Background: We examined the relative importance of diastolic (DBP), systolic (SBP) and pulse pressure (PP) as predictors of coronary heart disease (CHD) risk in different age groups of Framingham Heart Study participants.
Methods and results: We studied 3060 men and 3479 women between 20 and 79 years of age who were free of CHD and were not on antihypertensive drug therapy at baseline. Cox regression adjusted for age, sex, and other risk factors was used to assess the relations of BP indexes to CHD risk over a 20-year follow-up. In the group <50 years of age, DBP was the strongest predictor of CHD risk (hazard ratio [HR] per 10 mm Hg increment, 1.34; 95% CI, 1.18 to 1.51) rather than SBP (HR, 1.14; 95% CI, 1.06 to 1.24) or PP (HR, 1.02; 95% CI, 0.89 to 1.17). In the group 50 to 59 years of age, risks were comparable for all 3 BP indexes. In the older age group, the strongest predictor of CHD risk was PP (HR, 1.24; 95% CI, 1.16 to 1.33). When both SBP and DBP were considered jointly, the former was directly and the latter was inversely related to CHD risk in the oldest age group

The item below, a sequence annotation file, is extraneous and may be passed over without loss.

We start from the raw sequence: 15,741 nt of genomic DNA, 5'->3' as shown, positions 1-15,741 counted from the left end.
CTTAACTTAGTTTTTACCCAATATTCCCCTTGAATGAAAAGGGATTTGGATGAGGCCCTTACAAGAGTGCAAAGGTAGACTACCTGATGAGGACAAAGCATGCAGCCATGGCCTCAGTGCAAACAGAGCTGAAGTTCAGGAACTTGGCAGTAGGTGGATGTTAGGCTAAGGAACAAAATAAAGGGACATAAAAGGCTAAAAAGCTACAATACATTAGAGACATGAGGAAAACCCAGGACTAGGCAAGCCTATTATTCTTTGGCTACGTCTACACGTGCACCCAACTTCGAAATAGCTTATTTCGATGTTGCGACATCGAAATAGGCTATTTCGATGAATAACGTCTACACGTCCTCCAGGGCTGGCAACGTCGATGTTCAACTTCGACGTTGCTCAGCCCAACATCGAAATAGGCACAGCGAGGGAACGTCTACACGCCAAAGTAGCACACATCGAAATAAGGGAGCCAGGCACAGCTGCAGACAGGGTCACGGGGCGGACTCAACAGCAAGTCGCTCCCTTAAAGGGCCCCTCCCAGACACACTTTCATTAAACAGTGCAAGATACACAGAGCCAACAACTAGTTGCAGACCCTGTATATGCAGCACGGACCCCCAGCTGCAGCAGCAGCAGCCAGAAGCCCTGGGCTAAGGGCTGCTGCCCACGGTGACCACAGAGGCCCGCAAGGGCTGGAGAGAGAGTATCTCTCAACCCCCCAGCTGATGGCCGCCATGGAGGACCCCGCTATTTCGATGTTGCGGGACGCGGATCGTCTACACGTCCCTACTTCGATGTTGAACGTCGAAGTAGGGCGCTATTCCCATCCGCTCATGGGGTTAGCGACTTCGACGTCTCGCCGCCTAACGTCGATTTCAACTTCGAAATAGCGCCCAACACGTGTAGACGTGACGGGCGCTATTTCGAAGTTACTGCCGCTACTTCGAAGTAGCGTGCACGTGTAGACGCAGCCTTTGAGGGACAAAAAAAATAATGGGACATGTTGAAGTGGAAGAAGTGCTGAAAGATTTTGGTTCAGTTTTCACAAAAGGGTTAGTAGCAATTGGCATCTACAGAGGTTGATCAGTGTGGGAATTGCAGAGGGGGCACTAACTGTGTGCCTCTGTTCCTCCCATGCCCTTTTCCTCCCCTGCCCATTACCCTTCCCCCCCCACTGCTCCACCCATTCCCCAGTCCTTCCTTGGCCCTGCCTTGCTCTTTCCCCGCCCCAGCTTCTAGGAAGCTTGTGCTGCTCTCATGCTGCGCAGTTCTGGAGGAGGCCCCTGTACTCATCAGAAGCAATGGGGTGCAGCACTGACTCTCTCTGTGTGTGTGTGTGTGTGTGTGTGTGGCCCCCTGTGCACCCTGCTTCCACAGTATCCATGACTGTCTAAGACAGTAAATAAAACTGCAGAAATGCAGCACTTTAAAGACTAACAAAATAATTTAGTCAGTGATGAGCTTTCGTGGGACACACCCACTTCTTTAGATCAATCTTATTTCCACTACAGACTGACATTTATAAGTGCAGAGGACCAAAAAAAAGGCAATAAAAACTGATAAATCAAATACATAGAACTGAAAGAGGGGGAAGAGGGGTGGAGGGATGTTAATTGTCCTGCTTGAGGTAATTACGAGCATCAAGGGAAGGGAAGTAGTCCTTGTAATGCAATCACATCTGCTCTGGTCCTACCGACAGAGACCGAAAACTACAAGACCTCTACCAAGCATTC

Conclusions: With increasing age, there was a gradual shift from DBP to SBP and then to PP as predictors of CHD risk. In patients <50 years of age, DBP was the strongest predictor. Age 50 to 59 years was a transition period when all 3 BP indexes were comparable predictors, and from 60 years of age on, DBP was negatively related to CHD risk so that PP became superior to SBP.